Ukraine says Russian drones hit NATO member Romania, Bucharest denies report

By Pavel Polityuk, Tom Balmforth and Luiza Ilie

KYIV/BUCHAREST (Reuters) - Ukraine said on Monday Russian drones had detonated on the territory of NATO member Romania during an overnight air strike on a Ukrainian port across the Danube River, but Bucharest denied its territory had been hit.

Reuters could not independently verify either account, a rare report of stray weapons from the war in Ukraine hitting a neighbouring member of the Western military alliance.

Moscow has conducted long-range air strikes on targets in Ukraine since the start of its invasion last year. Since July, when Moscow abandoned a deal that lifted a de facto Russian blockade of Ukraine's Black Sea ports, it has repeatedly struck Ukrainian river ports that lie across the Danube from Romania.

Russian launched its air strike hours before President Vladimir Putin was due to discuss reviving the Black Sea deal with the deal's sponsor, Turkish President Tayyip Erdogan.

"According to Ukraine's state border guard service, last night, during a massive Russian attack near the port of Izmail, Russian 'Shakheds' fell and detonated on the territory of Romania," foreign ministry spokesperson Oleg Nikolenko said, referring to Iranian-made drones.

"This is yet another confirmation that Russia's missile terror poses a huge threat not only to Ukraine's security, but also to the security of neighbouring countries, including NATO member states," he wrote on Facebook.

Nikolenko published a photo showing flames of an explosion visible from across a river. Reuters could not immediately verify the vantage point of the image.

The Romanian Defence Ministry said Romania was not hit.

"The ministry of defence categorically denies information from the public space regarding a so-called overnight situation during which Russian drones would have fallen in Romania's national territory," it said.

"At no time did Russia's means of attack generate direct military threats on Romanian national territory or waters."

In Washington, the U.S. State Department said it was aware of reporting on the matter but referred queries to Romania's government. The Pentagon declined to comment.

Daniela Tanase, whose house in the Romanian village of Plauru overlooks Ukraine's Izmail port across the river, said she was not aware of explosions on the Romanian bank but could not say for certain.

"We heard the drones, the booms and the air defence systems across the river," she told Reuters by telephone. "We saw a light in the distance from our window, it was raining last night."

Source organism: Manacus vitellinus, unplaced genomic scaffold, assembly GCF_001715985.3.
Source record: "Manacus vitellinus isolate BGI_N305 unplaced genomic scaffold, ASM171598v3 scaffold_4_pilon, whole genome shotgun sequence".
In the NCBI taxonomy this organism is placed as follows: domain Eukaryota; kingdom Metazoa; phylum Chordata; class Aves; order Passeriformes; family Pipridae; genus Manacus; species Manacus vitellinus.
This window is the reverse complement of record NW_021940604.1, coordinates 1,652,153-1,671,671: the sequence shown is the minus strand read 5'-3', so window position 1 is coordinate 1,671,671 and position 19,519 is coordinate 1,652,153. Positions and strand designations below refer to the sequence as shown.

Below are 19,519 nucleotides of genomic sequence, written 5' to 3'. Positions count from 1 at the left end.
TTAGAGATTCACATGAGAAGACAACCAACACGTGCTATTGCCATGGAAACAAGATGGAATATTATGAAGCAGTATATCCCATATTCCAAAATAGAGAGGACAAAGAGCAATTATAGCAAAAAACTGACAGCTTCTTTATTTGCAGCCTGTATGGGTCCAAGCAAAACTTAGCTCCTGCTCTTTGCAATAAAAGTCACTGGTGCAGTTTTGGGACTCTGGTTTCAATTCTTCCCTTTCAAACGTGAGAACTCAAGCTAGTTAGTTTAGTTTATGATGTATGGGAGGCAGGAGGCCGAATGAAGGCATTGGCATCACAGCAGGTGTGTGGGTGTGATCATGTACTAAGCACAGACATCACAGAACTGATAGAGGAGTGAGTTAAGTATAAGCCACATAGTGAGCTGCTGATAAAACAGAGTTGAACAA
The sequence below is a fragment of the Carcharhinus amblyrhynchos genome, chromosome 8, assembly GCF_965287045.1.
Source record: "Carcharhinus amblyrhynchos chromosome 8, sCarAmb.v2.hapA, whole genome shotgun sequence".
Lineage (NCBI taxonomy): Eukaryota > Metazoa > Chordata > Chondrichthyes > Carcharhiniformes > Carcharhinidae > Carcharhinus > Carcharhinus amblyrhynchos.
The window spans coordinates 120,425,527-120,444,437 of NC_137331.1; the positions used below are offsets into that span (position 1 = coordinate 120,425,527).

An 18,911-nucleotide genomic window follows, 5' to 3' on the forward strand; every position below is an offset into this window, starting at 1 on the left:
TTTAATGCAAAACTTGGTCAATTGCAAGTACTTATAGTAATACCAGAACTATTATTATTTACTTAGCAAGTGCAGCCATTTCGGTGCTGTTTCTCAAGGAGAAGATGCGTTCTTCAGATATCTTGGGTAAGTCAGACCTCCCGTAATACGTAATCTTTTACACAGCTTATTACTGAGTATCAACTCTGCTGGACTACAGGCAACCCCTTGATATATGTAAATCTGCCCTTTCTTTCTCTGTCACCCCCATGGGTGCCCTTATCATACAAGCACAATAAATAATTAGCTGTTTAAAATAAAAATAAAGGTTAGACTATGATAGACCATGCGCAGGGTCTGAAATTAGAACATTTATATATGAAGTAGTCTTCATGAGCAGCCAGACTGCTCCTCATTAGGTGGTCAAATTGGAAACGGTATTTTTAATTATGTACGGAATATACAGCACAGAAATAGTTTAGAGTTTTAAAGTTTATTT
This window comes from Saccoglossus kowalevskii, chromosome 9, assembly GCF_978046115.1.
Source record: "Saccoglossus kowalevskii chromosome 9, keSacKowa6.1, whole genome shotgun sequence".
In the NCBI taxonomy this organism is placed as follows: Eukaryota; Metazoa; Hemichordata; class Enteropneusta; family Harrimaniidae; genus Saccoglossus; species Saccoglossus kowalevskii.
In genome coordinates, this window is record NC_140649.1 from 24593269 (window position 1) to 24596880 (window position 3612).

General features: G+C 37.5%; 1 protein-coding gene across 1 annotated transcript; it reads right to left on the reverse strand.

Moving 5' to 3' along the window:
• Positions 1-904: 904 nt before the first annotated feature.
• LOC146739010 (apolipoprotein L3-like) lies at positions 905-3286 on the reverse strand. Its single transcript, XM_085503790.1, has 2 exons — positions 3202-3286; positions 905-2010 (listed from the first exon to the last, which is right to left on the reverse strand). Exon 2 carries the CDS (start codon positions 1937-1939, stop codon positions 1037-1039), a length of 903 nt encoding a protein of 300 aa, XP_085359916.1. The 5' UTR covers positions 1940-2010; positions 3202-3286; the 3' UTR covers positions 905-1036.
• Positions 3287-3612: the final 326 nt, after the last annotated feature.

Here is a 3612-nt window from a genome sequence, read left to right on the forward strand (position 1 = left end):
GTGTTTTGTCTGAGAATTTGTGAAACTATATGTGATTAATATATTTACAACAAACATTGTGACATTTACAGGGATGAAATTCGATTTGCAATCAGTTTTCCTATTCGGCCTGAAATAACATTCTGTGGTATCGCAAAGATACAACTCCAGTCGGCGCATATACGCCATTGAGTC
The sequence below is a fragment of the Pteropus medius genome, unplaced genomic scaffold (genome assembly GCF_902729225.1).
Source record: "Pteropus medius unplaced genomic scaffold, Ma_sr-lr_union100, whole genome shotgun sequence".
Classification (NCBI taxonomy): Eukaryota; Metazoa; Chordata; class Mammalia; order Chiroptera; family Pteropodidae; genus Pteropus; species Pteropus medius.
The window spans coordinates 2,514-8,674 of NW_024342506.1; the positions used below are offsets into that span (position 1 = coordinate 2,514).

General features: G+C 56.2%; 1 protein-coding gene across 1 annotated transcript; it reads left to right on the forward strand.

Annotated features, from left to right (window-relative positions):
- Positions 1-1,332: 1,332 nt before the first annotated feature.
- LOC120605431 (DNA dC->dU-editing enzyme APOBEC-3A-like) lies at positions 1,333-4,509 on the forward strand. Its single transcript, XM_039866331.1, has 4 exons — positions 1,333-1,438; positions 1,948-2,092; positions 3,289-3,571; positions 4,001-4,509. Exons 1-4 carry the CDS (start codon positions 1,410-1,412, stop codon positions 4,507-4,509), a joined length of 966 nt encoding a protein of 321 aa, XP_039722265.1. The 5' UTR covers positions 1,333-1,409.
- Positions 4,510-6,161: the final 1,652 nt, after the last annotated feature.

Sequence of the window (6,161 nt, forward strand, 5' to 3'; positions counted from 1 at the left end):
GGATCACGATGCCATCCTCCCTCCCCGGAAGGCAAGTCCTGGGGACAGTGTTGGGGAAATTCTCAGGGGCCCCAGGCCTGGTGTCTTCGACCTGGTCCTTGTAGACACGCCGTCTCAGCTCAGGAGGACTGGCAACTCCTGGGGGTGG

NATO has a collective defence commitment under which the military alliance considers an attack on one ally to be an attack on all allies.

Ukrainian lawmaker Oksana Savchuk told Ukrainian television that she believed the Romanian denial could be part of an effort by NATO to prevent a slide into a direct war with Russia.

Ukraine has reported suspected Russian weapons flying over or crashing into neighbours, including NATO members, several times during the war. In the most dramatic incident, two people were killed in Poland by a missile that fell near the border last November; Poland and NATO allies later said it was a misfired Ukrainian air defence missile.


Officials in Kyiv said Monday's attack damaged Ukrainian warehouses and set buildings ablaze, hours before Erdogan was due to meet Putin in Russia's Black Sea resort of Sochi. Turkey, also a NATO member, has sponsored the Black Sea grain export deal and Erdogan has said he expects to persuade Putin to rejoin it.

Russia quit the deal in July that had allowed Ukraine to safely export food via the Black Sea during the war. The Danube has since become a vital export corridor for Ukrainian grain, and Russia has targeted the route with regular air strikes.

In the early hours of Monday, the Ukrainian border guard service said two drones had hit Romanian soil near Ukraine's Izmail port, the Interfax Ukraine news agency reported.

It said it had relayed the information to its Romanian counterparts, but received no reply.

The Ukrainian president's chief of staff, Andriy Yermak, said the incident showed the need to increase supplies of modern air defence and long-range weapons to deprive Russia of the ability to launch drones and missiles as Ukraine.

"Additional weapons and long-range missiles for Ukraine - to speed up the de-occupation of our territories. Russia must be defeated on the battlefield," Yermak wrote on the Telegram messaging app.

(Reporting by Pavel Polityuk, Olena Harmash and Tom Balmforth in Kyiv and Luiza Ilie in Bucharest, additional reporting by Kanishka Singh and Phil Stewart in Washington; Editing by Tom Balmforth, Timothy Heritage, Peter Graff, William Maclean)